14. A projection system according to claim 2, wherein the holographic optical element provides one viewing zone when the screen is illuminated by one of a source and a projector and wherein the viewing zone forms at or about a distance d from the focusing element where d is such as to satisfy the lens equation:
1/f+1/o+1/d
where
f=the focal length of the focusing element and
o=the distance of the source or the projector from the focusing element.
15. A projection system according to claim 2, wherein the holographic optical element provides a plurality of viewing zones when the screen is illuminated by one of a source and a projector.
16. A projection system according to claim 4, wherein a plurality of projectors are provided each of which projects an image onto the screen.
17. A projection system according to claim 15, wherein a plurality of projectors are provided each of which projects an image onto the screen.
18. A projection system according to claim 15, wherein a plurality of projectors are provided each of which projects an image onto the screen.
19. A projection system according to claim 16, wherein the plurality of projectors project images onto the screen and where the projected images are the component images of a stereoscopic pair.
Description

This invention relates to a projection system where the screen uses holographic optical elements.

In U.S. Pat. No. 4,799,739 there is disclosed apparatus for autostereoscopic display in which images are projected onto a screen comprising a diffused holographic optical element.

However, a disadvantage of such apparatus is that it is necessary to project the image at an angle of incidence in the range of 60 to 30 degrees to an axis normal to the screen, the normal axis extending at 90 degrees to a plane containing the screen. Such off-axis projection produces image distortions which are difficult to compensate for in any practical system.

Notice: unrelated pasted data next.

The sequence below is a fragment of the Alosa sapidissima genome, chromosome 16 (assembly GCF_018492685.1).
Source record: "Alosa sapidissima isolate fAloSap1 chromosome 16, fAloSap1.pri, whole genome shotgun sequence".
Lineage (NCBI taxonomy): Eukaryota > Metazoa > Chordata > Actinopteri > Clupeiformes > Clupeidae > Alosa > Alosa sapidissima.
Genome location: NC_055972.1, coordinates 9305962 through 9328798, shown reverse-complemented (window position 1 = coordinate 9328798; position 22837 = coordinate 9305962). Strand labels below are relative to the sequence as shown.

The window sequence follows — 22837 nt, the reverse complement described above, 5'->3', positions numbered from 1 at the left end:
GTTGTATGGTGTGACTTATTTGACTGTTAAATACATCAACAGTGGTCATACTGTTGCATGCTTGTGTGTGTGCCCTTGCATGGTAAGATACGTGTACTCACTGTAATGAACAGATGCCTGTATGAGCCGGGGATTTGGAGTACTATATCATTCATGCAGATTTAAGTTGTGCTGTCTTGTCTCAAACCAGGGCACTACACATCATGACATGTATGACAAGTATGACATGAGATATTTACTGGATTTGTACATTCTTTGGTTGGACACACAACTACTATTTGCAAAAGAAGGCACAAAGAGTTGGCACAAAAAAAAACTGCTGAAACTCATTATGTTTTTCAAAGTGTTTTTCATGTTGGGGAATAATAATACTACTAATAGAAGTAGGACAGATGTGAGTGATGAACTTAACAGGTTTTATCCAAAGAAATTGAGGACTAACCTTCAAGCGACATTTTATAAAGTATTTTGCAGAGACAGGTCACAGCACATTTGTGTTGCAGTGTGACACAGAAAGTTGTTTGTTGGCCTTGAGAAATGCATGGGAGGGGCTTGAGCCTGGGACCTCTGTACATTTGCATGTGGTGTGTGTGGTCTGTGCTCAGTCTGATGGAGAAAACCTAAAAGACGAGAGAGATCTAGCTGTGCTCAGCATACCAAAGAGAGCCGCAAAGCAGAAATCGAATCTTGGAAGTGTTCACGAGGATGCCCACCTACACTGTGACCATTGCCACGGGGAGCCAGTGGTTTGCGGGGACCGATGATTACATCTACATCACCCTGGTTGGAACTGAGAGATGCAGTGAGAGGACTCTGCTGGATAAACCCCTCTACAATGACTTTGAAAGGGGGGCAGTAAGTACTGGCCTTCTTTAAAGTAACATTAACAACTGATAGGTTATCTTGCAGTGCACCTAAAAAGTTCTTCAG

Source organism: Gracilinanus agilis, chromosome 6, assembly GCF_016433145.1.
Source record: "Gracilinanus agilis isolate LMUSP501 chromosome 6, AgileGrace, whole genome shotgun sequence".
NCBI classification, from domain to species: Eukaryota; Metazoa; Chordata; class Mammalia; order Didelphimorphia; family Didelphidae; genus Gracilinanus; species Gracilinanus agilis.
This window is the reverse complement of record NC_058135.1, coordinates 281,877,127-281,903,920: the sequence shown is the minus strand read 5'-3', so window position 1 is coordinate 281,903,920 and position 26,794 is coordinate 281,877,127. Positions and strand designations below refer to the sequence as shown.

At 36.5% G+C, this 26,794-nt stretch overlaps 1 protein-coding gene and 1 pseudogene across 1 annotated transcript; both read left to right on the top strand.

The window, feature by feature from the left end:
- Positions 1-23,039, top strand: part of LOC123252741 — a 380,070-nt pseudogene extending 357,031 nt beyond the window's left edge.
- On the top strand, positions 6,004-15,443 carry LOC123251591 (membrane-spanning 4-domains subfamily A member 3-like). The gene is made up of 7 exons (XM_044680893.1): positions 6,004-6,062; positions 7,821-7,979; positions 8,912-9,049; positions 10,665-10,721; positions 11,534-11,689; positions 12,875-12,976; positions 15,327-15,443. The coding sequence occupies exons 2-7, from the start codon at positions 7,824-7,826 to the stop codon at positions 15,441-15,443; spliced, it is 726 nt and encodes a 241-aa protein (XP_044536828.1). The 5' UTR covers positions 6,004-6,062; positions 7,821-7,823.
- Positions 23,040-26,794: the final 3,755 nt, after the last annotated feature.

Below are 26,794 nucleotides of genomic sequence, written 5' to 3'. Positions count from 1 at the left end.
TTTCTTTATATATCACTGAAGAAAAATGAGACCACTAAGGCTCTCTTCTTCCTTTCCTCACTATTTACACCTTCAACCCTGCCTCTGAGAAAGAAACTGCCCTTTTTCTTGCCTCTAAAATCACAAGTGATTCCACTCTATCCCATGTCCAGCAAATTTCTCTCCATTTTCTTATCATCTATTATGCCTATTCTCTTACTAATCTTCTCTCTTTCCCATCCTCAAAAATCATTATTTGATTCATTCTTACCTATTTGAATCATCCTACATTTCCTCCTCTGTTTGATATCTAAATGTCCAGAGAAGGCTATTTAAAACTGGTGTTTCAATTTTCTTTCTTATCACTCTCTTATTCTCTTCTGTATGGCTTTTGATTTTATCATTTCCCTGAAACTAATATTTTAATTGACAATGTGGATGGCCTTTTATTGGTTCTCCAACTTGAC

In U.S. Pat. No. 4,799,739 there exist additional problems in obtaining a good colour response from the screen over a range of viewing positions.

It would be an advantage if a screen could be made which allows normal or near normal image projection with good colour response over a wide range of viewing positions. (The normal is a line perpendicular to the plane of the screen). Part of one possible approach is outlined in EP-A-0349947 and WO-A-840615. These inventions can produce a screen which allows normal image projection and on axis viewing with an achromatic response.

In certain applications, however, EP-A-0349947 and WO-A-840615 suffer from the intrinsic problem in that, although they allow achromatic on axis viewing, the viewing zones (also known as exit pupils) for every wavelength of the incident light form at different distances from the screen (this is illustrated well in FIG. 1. of EP-A-0 349947). This is not a problem in the case of on-axis viewing, in other cases--e.g. in autostereoscopic applications or where the viewing zone needs to be small it can be a severe problem as illustrated in plan view in our FIG. 1.

Referring to FIG. 1 (which closely resembles FIG. 1 in EP-A-0349947) it may be seen that a viewing zone for every different wavelength of the incident light forms at a different distances from the screen. In the illustrated case the viewing zones are quite narrow which means that an eye at position a will see just part of the screen through the red zone--as indicated by the ray r as the other colours are absent this will be perceived a red band to the left side of the screen. An eye at position b will observe a variety of colours--the line indicated by ray q passes through all the viewing zones so that part of the screen will appear white, ray s passes through the blue zone only so that side of the screen will appear blue. From eye position c. the screen will appear with a red band at the right as may be seen by considering ray p.

It is apparent that in certain applications (such as autostereoscopic viewing) the fact that the viewing zones of all relevant wavelengths are not completely registered one with another will pose great problems by introducing bad colour fringing.

According to the present invention, there is provided a projection system comprising a screen, the screen comprising a diffraction grating, means for attenuating zero order light, and a diffuse holographic optical element characterised in that the system further comprises a focusing system element with positive optical power and in that the aggregate optical power of the grating and the holographic optical element is substantially less than that of the focusing element whereby the projection system exhibits a substantially achromatic response in a direction substantially perpendicular to the plane of the screen.

By suitably arranging the grating and holographic optical element (HOE), chromatic dispersion perpendicular to the screen (in the z-direction) is minimised.